“The answer to improving the cloud shouldn’t be to terminate a solution or add a new layer,” he said. “Conversely, there’s substantial knowledge to be gained from learning what went wrong or what could be bolstered. Unless there are objectively definable issues, the mission for IT leaders should be to refine the cloud, not redefine it.”

What’s Hindering Cloud Maturity?

The latter point ties into another finding SPR came across during its research. IT leaders say data privacy (50%) and security (42%) stand out as the two main barriers to reaching their next desired level of cloud maturity. Privacy and security can’t risk compromise, especially with more people working remotely during COVID-19. SPR recommends IT leaders and their teams review their cloud deployments on a regular cadence. The channel partner also advises making sure all people, processes and technology meet operational standards on a consistent basis.

However, try to avoid excessive holdups. Frontline workers responding to SPR listed outdated IT infrastructure, slow implementation and testing, excessive bureaucracy and lack of communication among departments as hindrances to effective cloud. VARs, MSPs, integrators and other channel partners can help their customers do better by providing guidance and acting as a liaison.

Yet, even if the majority of SPR’s 400 IT decision-maker respondents dump one public cloud vendor for another, the sector itself continues to grow. Gartner on Tuesday released its forecast for next year. Worldwide, public cloud spending will grow 18.4% in 2021 to $304.9 billion, the firm said. That’s up from $257.5 billion in 2020, largely due to the effects of coronavirus.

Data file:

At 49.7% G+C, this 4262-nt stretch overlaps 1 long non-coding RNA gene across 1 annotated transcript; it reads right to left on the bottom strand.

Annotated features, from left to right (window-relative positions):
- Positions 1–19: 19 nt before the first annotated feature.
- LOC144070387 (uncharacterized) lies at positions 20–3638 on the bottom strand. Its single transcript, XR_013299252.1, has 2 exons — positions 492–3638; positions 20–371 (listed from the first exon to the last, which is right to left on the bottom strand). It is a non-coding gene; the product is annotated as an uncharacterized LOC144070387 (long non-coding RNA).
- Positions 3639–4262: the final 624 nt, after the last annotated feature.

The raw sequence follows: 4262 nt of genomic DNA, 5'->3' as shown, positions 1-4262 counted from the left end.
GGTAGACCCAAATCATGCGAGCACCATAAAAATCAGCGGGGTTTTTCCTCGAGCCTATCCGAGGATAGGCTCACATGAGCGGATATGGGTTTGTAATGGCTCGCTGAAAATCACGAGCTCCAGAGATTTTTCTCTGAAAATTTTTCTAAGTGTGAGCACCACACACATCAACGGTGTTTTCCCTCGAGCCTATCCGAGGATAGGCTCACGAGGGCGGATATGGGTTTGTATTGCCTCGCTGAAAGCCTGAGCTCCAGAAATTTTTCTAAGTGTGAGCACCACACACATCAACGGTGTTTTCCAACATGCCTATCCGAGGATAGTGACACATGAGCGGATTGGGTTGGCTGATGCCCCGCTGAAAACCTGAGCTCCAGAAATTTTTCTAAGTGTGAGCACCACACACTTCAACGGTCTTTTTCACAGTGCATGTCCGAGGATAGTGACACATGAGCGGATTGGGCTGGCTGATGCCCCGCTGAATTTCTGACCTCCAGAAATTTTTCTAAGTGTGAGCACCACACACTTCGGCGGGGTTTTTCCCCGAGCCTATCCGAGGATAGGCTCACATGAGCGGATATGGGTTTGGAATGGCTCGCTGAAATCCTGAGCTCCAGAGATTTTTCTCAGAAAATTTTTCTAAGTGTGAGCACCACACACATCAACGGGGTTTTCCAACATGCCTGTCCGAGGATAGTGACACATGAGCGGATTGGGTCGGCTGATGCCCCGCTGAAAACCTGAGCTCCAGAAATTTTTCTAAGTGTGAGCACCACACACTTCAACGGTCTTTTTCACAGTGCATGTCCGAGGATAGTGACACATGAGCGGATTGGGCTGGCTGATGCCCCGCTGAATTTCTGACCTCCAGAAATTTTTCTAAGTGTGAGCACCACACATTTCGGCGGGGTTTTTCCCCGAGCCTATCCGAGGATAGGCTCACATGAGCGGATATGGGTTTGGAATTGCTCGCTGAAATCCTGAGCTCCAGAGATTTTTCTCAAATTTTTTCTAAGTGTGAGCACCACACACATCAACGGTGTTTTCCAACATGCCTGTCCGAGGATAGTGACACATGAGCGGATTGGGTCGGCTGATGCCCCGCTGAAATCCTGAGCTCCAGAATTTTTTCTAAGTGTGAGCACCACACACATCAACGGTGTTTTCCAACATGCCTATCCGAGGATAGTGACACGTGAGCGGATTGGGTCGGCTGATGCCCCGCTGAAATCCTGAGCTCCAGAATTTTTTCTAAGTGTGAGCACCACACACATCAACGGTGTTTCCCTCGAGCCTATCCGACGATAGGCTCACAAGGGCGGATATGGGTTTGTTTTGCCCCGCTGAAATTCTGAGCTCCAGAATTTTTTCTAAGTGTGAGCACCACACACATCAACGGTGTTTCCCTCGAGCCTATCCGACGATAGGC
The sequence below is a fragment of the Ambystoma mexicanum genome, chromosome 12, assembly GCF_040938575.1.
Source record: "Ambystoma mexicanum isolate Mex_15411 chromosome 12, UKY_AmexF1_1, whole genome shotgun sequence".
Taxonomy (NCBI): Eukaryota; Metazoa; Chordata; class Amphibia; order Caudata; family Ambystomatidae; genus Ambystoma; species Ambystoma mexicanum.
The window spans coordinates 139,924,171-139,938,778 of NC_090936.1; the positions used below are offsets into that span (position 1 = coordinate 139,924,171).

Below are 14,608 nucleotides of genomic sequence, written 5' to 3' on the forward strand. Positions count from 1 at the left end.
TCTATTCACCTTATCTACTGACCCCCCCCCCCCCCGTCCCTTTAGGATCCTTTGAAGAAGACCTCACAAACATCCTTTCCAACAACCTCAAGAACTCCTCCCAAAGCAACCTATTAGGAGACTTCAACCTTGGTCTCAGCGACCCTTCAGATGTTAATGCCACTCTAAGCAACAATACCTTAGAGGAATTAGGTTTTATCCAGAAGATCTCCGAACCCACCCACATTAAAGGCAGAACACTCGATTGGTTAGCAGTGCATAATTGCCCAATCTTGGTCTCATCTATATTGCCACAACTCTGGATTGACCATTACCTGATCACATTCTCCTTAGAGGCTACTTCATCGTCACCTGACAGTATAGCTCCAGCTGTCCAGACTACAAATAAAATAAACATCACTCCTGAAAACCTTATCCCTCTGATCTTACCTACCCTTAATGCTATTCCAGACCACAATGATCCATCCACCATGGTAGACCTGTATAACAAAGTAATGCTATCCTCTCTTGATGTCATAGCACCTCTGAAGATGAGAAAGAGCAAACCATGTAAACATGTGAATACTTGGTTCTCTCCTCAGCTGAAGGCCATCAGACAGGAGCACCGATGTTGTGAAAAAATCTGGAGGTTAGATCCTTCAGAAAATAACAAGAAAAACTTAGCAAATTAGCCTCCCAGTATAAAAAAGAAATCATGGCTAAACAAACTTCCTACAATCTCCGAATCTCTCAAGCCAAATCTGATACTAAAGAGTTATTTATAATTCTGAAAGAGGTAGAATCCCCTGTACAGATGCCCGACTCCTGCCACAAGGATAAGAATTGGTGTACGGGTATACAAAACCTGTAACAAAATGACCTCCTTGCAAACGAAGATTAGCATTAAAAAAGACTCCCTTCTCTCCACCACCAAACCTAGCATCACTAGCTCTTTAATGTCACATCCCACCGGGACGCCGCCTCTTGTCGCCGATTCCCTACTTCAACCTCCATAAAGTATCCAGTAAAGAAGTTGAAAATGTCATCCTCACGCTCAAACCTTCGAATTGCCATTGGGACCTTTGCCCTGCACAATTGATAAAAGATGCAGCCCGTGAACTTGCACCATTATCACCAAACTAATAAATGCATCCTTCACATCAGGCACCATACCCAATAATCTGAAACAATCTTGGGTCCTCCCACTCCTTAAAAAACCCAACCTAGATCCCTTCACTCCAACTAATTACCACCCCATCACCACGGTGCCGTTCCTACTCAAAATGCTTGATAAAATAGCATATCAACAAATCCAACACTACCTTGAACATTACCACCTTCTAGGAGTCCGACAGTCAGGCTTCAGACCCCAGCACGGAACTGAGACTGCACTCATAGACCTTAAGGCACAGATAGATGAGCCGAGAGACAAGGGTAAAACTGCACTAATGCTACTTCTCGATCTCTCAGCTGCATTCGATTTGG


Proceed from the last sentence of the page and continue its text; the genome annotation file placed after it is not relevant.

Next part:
“The pandemic validated cloud’s value proposition,” said Sid Nag, research vice president at Gartner. “The ability to use on-demand, scalable cloud models to achieve cost efficiency and business continuity is providing the impetus for organizations to rapidly accelerate their digital business transformation plans. The increased use of public cloud services has reinforced cloud adoption to be the ‘new normal,’ now more than ever.”

Indeed, Gartner said the proportion of IT spending shifting to cloud will accelerate once COVID-19 passes. Analysts project cloud – whether AWS, Azure, Google Cloud or someone else –will make up 14.2% of total global enterprise IT spending market in 2024, up from 9.1% in 2020.

In the meantime, channel partners can expect to see high demand for the next 12 months. That’s the time frame during which organizations have ambitious cloud goals, SPR said. The consultancy found that 54% of IT decision-makers need to increase operational efficiency. Thirty-nine percent need to protect consumer data privacy. And 37% aim to improve security. Each of those requirements falls under the auspices of many a cloud channel partner.

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Channel Research

About the Author(s)

Kelly Teal

Contributing Editor, Channel Futures

Kelly Teal has more than 20 years’ experience as a journalist, editor and analyst, with longtime expertise in the indirect channel. She worked on the Channel Partners magazine staff for 11 years. Kelly now is principal of Kreativ Energy LLC.